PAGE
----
About Molecular Imaging Center Research Group Facilities & Equipment Molecular Imaging Program Human Resource Development Researchers
Imaging Physics Team / Biophysics Group


Positron emission tomography (PET) is a promising method to promote molecular imaging research as well as cancer diagnosis. However there are still strong demands for higher resolution, higher sensitivity and lower cost. Therefore our research team carries out basic studies on instrumentation, image reconstruction and data corrections to improve image quality and quantity in nuclear medicine. In particular, based on our core technology for depth-of-interaction (DOI) measurement, we are developing a novel DOI detector X'tal Cube and a new equipment concept, OpenPET.

Team Leader
Taiga Yamaya

Major achievements in 2006-2010

Annual reports (in Japanese)

Research Introduction

1. X'tal cube detector

The recent development of small semiconductor photo-detectors such as Geiger-mode avalanche photodiodes, that can replace conventional photomultiplier tubes, is leading researchers to make available new PET detectors. Therefore we are developing a next generation PET detector X 'tal cube in collaboration with researchers at Chiba University, the University of Tokyo and Hamamatsu Photonics K.K. The challenging aspect of this work is implementing effective detection of scintillation photons by optically covering all 6 surfaces of a segmented crystal block with multi-pixel photon counters (MPPCs).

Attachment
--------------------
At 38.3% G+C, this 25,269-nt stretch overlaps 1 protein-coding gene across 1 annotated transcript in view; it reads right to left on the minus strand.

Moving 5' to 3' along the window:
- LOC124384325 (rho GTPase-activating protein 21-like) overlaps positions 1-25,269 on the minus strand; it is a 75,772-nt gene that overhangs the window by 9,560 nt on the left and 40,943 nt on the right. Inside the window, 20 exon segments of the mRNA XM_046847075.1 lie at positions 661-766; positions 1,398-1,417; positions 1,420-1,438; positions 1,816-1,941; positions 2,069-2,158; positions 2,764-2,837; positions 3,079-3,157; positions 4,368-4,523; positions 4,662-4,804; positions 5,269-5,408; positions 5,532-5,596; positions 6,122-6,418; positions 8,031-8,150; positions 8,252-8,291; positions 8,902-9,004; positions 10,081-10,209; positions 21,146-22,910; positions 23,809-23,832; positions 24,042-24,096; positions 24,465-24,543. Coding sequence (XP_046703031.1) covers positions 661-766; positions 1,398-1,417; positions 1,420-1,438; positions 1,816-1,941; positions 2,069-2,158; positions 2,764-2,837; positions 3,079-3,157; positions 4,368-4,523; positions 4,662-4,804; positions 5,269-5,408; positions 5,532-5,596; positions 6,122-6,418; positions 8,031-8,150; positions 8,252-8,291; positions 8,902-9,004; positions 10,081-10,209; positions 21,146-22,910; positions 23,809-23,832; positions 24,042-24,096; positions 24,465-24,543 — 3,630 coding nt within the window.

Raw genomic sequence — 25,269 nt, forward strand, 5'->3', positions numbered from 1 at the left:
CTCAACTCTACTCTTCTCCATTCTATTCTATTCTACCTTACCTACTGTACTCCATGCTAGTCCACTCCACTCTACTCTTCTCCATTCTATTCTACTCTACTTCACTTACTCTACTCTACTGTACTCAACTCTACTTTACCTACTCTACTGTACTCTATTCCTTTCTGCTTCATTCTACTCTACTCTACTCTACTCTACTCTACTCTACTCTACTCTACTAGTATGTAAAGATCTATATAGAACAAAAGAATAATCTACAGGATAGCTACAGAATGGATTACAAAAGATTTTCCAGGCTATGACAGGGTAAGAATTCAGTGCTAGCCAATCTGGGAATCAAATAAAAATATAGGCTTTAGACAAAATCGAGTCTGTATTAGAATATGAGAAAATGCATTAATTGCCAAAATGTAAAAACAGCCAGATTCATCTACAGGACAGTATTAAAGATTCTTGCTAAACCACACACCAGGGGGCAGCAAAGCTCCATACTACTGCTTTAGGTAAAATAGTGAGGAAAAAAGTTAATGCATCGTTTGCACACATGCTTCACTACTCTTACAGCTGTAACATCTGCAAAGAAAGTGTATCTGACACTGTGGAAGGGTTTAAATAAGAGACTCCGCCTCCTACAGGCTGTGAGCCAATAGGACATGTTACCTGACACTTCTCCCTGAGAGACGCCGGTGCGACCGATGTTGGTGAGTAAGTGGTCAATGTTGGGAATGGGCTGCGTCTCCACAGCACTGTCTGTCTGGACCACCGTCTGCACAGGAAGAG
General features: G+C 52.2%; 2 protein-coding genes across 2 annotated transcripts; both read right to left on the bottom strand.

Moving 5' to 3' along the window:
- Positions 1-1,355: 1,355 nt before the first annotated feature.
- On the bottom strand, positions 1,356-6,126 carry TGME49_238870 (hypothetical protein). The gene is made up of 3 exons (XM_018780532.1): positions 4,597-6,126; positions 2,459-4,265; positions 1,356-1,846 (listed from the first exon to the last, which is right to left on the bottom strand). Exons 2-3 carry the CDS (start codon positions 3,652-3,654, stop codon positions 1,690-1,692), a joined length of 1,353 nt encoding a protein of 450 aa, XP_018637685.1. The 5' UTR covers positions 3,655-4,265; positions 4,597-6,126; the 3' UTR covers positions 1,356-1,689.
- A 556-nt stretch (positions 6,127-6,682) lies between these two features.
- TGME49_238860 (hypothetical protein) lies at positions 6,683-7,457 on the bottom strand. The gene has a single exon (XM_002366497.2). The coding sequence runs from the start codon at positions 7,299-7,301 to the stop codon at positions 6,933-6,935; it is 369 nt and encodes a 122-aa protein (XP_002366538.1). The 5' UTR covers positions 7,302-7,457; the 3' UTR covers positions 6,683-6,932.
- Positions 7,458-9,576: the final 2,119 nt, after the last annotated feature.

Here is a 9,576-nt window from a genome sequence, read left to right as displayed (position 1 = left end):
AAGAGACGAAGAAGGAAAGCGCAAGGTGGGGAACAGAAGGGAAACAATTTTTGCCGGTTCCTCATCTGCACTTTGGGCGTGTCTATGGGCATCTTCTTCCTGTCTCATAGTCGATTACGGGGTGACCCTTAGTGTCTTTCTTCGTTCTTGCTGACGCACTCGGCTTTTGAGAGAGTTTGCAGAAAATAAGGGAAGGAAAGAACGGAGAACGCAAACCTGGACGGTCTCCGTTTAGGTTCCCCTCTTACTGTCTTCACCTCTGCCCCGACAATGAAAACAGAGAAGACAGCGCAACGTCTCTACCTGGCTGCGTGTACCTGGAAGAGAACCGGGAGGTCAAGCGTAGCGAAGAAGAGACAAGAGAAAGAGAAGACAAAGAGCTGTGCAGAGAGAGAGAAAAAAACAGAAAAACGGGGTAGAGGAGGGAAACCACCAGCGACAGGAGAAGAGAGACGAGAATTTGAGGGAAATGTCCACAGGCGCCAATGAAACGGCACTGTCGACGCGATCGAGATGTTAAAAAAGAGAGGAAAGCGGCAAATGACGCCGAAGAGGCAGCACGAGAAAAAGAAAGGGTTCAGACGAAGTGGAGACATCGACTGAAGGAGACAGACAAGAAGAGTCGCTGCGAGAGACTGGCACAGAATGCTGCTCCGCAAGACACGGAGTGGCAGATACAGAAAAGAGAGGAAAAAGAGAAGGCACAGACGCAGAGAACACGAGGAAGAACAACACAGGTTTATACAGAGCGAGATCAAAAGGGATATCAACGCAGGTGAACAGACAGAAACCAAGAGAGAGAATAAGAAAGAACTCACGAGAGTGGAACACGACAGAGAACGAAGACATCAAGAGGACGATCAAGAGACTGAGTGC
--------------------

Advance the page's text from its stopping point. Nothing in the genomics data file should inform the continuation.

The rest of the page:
2. OpenPET

An open-type geometry for PET, OpenPET, is our new idea to visualize a physically opened space between two detector rings. Axial spatial resolution, which is degraded with the extended gap due to the parallax error, can be recovered by use of DOI detectors. OpenPET is expected to enable: 1) PET image-guided radiation therapy by letting the beams pass though the gap; 2) real-time multimodal imaging by inserting another imaging device in the gap; and 3) extension of an axial field-of-view (FOV) with a limited number of detectors. For charged particle therapy, in particular, OpenPET will enable on-line visualization of the distribution of primary particles stopped in a patient body.



Taiga Yamaya
Team Leader
Naoko Inadama, Eiji Yoshida
Senior Researcher
Fumihiko Nishikido, Hideaki Tashima, Mohammadi Akram
Fujino Obata
Technical Staff
Hidekatsu Wakizaka
Technical Assistant
Ahmed Abdella Mohammednur, Md Shahadat Hossain Akram, Yuma Iwao, Jiang Jianyong
Postdoctoral Fellow
Munetaka Nitta
Junior Research Associate
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